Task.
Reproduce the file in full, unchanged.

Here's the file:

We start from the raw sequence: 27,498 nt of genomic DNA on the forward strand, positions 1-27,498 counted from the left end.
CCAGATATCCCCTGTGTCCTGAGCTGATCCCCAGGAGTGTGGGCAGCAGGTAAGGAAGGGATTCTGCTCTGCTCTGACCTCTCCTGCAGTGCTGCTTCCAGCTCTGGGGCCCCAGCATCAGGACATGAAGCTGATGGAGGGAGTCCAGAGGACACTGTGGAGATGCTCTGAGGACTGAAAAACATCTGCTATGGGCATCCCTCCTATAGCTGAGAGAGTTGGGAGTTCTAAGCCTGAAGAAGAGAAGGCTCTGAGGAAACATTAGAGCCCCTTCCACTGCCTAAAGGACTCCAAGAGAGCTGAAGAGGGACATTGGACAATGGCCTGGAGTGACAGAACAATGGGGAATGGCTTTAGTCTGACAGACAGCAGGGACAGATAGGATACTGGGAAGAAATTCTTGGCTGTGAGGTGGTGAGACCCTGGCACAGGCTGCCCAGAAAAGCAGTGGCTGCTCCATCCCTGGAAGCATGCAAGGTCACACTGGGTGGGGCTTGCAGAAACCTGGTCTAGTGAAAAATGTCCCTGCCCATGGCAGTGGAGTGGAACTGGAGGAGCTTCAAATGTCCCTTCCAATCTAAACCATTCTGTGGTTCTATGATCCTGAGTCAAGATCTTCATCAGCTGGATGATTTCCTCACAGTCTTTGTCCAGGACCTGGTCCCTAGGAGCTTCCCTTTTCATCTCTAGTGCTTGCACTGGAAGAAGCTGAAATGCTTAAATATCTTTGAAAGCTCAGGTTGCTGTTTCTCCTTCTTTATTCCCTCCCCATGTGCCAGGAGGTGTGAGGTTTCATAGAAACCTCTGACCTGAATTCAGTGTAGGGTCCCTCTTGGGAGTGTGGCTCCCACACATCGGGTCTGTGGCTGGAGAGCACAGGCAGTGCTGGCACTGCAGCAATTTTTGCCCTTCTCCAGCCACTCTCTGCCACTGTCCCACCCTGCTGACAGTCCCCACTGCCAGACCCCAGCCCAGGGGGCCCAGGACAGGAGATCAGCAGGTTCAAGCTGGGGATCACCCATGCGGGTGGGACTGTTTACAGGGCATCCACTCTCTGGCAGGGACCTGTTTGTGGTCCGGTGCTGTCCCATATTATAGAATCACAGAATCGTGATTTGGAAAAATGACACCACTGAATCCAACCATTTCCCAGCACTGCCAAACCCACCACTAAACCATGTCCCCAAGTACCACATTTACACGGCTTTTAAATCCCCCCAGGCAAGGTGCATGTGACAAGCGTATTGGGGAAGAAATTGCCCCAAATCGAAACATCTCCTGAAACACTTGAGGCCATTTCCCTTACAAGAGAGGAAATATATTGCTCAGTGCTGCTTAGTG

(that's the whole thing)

We start from the raw sequence: 27,498 nt of genomic DNA on the forward strand, positions 1-27,498 counted from the left end.
CCAGATATCCCCTGTGTCCTGAGCTGATCCCCAGGAGTGTGGGCAGCAGGTAAGGAAGGGATTCTGCTCTGCTCTGACCTCTCCTGCAGTGCTGCTTCCAGCTCTGGGGCCCCAGCATCAGGACATGAAGCTGATGGAGGGAGTCCAGAGGACACTGTGGAGATGCTCTGAGGACTGAAAAACATCTGCTATGGGCATCCCTCCTATAGCTGAGAGAGTTGGGAGTTCTAAGCCTGAAGAAGAGAAGGCTCTGAGGAAACATTAGAGCCCCTTCCACTGCCTAAAGGACTCCAAGAGAGCTGAAGAGGGACATTGGACAATGGCCTGGAGTGACAGAACAATGGGGAATGGCTTTAGTCTGACAGACAGCAGGGACAGATAGGATACTGGGAAGAAATTCTTGGCTGTGAGGTGGTGAGACCCTGGCACAGGCTGCCCAGAAAAGCAGTGGCTGCTCCATCCCTGGAAGCATGCAAGGTCACACTGGGTGGGGCTTGCAGAAACCTGGTCTAGTGAAAAATGTCCCTGCCCATGGCAGTGGAGTGGAACTGGAGGAGCTTCAAATGTCCCTTCCAATCTAAACCATTCTGTGGTTCTATGATCCTGAGTCAAGATCTTCATCAGCTGGATGATTTCCTCACAGTCTTTGTCCAGGACCTGGTCCCTAGGAGCTTCCCTTTTCATCTCTAGTGCTTGCACTGGAAGAAGCTGAAATGCTTAAATATCTTTGAAAGCTCAGGTTGCTGTTTCTCCTTCTTTATTCCCTCCCCATGTGCCAGGAGGTGTGAGGTTTCATAGAAACCTCTGACCTGAATTCAGTGTAGGGTCCCTCTTGGGAGTGTGGCTCCCACACATCGGGTCTGTGGCTGGAGAGCACAGGCAGTGCTGGCACTGCAGCAATTTTTGCCCTTCTCCAGCCACTCTCTGCCACTGTCCCACCCTGCTGACAGTCCCCACTGCCAGACCCCAGCCCAGGGGGCCCAGGACAGGAGATCAGCAGGTTCAAGCTGGGGATCACCCATGCGGGTGGGACTGTTTACAGGGCATCCACTCTCTGGCAGGGACCTGTTTGTGGTCCGGTGCTGTCCCATATTATAGAATCACAGAATCGTGATTTGGAAAAATGACACCACTGAATCCAACCATTTCCCAGCACTGCCAAACCCACCACTAAACCATGTCCCCAAGTACCACATTTACACGGCTTTTAAATCCCCCCAGGCAAGGTGCATGTGACAAGCGTATTGGGGAAGAAATTGCCCCAAATCGAAACATCTCCTGAAACACTTGAGGCCATTTCCCTTACAAGAGAGGAAATATATTGCTCAGTGCTGCTTAGTG